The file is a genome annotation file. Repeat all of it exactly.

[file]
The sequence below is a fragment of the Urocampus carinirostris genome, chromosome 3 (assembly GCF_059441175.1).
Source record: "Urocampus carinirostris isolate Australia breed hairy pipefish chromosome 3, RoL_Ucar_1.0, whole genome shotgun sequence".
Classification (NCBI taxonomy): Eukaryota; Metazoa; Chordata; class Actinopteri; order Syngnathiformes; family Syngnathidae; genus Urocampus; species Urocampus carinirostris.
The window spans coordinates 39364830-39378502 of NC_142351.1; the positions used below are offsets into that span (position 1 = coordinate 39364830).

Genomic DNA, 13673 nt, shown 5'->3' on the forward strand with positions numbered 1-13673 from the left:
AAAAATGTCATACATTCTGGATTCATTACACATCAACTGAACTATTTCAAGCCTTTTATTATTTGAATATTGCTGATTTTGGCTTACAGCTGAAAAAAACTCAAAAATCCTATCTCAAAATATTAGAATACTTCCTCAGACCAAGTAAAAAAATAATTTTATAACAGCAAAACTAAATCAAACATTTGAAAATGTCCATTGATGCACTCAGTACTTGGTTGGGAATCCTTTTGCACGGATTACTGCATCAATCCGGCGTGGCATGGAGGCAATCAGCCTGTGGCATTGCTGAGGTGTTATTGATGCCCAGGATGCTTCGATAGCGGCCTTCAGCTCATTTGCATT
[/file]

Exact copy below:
The sequence below is a fragment of the Urocampus carinirostris genome, chromosome 3 (assembly GCF_059441175.1).
Source record: "Urocampus carinirostris isolate Australia breed hairy pipefish chromosome 3, RoL_Ucar_1.0, whole genome shotgun sequence".
Classification (NCBI taxonomy): Eukaryota; Metazoa; Chordata; class Actinopteri; order Syngnathiformes; family Syngnathidae; genus Urocampus; species Urocampus carinirostris.
The window spans coordinates 39364830-39378502 of NC_142351.1; the positions used below are offsets into that span (position 1 = coordinate 39364830).

Genomic DNA, 13673 nt, shown 5'->3' on the forward strand with positions numbered 1-13673 from the left:
AAAAATGTCATACATTCTGGATTCATTACACATCAACTGAACTATTTCAAGCCTTTTATTATTTGAATATTGCTGATTTTGGCTTACAGCTGAAAAAAACTCAAAAATCCTATCTCAAAATATTAGAATACTTCCTCAGACCAAGTAAAAAAATAATTTTATAACAGCAAAACTAAATCAAACATTTGAAAATGTCCATTGATGCACTCAGTACTTGGTTGGGAATCCTTTTGCACGGATTACTGCATCAATCCGGCGTGGCATGGAGGCAATCAGCCTGTGGCATTGCTGAGGTGTTATTGATGCCCAGGATGCTTCGATAGCGGCCTTCAGCTCATTTGCATT